The second reason to pay attention to this Medicaid demonstration project is its potential to align quality objectives with payment incentives. The ACOs must have a strategy to enhance outcomes. These outcomes incorporate the quality and efficiency of health care; patient safety; and patient satisfaction for all 5,000-plus Medicaid recipients in the designated area. The hope is that the ACOs will be able to engage and coordinate services for the most complex and costly patients. Similar to national data, in New Jersey just 5 percent of Medicaid beneficiaries account for more than half of all Medicaid spending and 1 percent account for more than 25 percent of total spending.

If the ACOs are able to meet these performance improvement targets while reducing costs, the law allows them to keep a share of any Medicaid savings. The ACOs can reinvest these savings to fund additional service improvements. 

Medicaid Managed Care And ACOs

Although gainsharing appears to provide a financial path to sustain the ACOs, the future remains uncertain. Ultimately, the ACOs’ path to financial sustainability will depend on decisions made by New Jersey’s Medicaid Managed Care Organizations (MMCOs) and the state. States have turned to managed care to manage cost, utilization, and quality in their Medicaid programs. The states contract with MMCOs, which accept a per-member per-month (PMPM) payment for these services. Enrollees receive part or all of their Medicaid services from health care providers in the managed care plan’s network.

When the 2011 law passed, a transition was already well under way in New Jersey from fee-for-service Medicaid to the use of MMCOs to organize and pay providers. Today, about 95 percent of Medicaid patients are enrolled in one of the state’s five MMCOs. Therein lies the potential rub: the law and NJ’s regulations do not require the MMCOs to contract with the Medicaid ACOs. Without contracts, the ACOs will not be reimbursed for the additional services, such as care coordination, they provide to high utilizers or be able to share in any savings. Unless the state changes its policy, the financial future of the Medicaid ACO movement in New Jersey rests in contract negotiations between the MMCOs and the fledgling ACOs. As of mid-July, two contracts have been executed between ACOs and MMCOs.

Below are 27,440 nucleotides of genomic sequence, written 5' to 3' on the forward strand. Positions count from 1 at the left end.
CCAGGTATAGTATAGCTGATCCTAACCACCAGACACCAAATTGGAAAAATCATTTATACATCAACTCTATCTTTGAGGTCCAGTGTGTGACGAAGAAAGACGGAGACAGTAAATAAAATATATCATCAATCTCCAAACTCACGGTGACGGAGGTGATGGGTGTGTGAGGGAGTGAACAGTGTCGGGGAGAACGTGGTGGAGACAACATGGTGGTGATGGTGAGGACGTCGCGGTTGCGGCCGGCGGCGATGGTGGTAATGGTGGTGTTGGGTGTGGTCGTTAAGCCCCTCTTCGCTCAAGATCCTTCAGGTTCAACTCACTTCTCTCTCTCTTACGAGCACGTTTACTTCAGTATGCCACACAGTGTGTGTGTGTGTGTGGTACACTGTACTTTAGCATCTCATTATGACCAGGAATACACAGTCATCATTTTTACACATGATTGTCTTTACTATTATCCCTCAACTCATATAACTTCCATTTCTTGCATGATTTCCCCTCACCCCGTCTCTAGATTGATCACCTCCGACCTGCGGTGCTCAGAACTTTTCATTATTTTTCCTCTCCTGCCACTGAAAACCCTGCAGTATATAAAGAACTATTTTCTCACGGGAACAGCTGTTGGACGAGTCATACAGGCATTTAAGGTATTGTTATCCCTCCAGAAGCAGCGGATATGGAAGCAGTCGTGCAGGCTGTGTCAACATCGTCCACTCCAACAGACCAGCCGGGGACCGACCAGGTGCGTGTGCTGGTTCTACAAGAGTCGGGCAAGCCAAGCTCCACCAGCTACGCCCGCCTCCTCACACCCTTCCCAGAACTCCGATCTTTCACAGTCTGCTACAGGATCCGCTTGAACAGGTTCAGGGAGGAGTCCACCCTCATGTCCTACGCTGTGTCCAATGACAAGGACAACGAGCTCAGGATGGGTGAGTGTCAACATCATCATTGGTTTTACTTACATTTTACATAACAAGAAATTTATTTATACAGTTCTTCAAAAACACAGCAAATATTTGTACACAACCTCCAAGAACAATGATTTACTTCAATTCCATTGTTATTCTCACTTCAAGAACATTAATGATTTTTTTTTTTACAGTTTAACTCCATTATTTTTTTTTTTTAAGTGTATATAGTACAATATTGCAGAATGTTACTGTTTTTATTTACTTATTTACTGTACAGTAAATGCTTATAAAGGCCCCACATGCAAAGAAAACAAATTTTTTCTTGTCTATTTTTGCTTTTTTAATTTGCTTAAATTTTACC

Recognizing that managed care is now the “dominant delivery system for Medicaid,” this May, the Centers for Medicare and Medicaid Services issued proposed regulations to update the rules for Medicaid managed care to “support state efforts to deliver higher quality care in a cost-effective way.” In New Jersey, ACOs can assist the MMCOs meeting this goal by delivering better health care to New Jersey‘s most vulnerable citizens and saving money by keeping them out of the hospital. New Jersey and its MMCOs should offer top-down support for the ACOs, just like the communities that built them from the ground-up. The ACOs deserve a chance to do the job they were designed to do.

Joan Randell, New Jersey's Approach To Medicaid ACOs Is An Experiment Worth Watching, Health Affairs Blog, August 25, 2015, Copyright ©2015 Health Affairs by Project HOPE – The People-to-People Health Foundation, Inc.

Note: Joan Randell is the Chief Operating Officer of The Nicholson Foundation.